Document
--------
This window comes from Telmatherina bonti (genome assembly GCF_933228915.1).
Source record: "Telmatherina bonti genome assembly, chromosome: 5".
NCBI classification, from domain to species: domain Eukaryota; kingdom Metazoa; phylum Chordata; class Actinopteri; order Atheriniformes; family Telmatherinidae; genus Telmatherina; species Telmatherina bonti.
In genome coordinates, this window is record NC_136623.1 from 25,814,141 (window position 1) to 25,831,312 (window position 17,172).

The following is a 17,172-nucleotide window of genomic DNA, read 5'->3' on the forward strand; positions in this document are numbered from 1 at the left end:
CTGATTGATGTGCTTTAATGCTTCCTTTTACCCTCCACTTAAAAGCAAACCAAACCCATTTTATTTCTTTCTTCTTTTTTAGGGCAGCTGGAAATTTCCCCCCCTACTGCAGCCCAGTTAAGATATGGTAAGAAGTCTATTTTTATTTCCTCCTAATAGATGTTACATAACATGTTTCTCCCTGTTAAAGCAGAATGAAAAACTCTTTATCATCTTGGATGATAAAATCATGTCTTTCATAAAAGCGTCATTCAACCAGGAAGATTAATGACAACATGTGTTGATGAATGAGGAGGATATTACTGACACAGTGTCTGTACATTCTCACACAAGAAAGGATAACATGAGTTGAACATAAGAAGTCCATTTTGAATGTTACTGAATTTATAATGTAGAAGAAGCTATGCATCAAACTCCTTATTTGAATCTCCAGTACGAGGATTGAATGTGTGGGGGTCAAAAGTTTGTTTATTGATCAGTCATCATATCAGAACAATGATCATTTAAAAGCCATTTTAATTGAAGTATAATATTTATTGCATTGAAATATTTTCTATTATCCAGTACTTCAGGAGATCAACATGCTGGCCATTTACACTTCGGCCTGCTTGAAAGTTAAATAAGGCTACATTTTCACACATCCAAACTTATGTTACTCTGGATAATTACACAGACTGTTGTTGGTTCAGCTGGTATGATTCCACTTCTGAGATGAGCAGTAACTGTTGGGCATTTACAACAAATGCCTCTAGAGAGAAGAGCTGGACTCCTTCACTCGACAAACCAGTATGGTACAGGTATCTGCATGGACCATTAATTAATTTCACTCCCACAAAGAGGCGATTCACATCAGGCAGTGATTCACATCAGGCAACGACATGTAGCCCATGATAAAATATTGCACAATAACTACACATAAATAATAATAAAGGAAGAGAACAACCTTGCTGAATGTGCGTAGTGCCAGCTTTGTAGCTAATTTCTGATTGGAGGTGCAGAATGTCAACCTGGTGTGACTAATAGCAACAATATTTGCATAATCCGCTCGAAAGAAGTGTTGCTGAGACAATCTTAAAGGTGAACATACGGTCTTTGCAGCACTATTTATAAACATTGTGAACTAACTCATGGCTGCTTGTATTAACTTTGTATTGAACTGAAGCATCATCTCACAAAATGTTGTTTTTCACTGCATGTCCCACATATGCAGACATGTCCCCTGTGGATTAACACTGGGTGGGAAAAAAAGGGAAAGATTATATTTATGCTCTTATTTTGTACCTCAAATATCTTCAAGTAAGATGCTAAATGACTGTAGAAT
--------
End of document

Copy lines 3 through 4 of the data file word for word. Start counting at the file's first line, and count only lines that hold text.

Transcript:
NCBI classification, from domain to species: domain Eukaryota; kingdom Metazoa; phylum Chordata; class Actinopteri; order Atheriniformes; family Telmatherinidae; genus Telmatherina; species Telmatherina bonti.
In genome coordinates, this window is record NC_136623.1 from 25,814,141 (window position 1) to 25,831,312 (window position 17,172).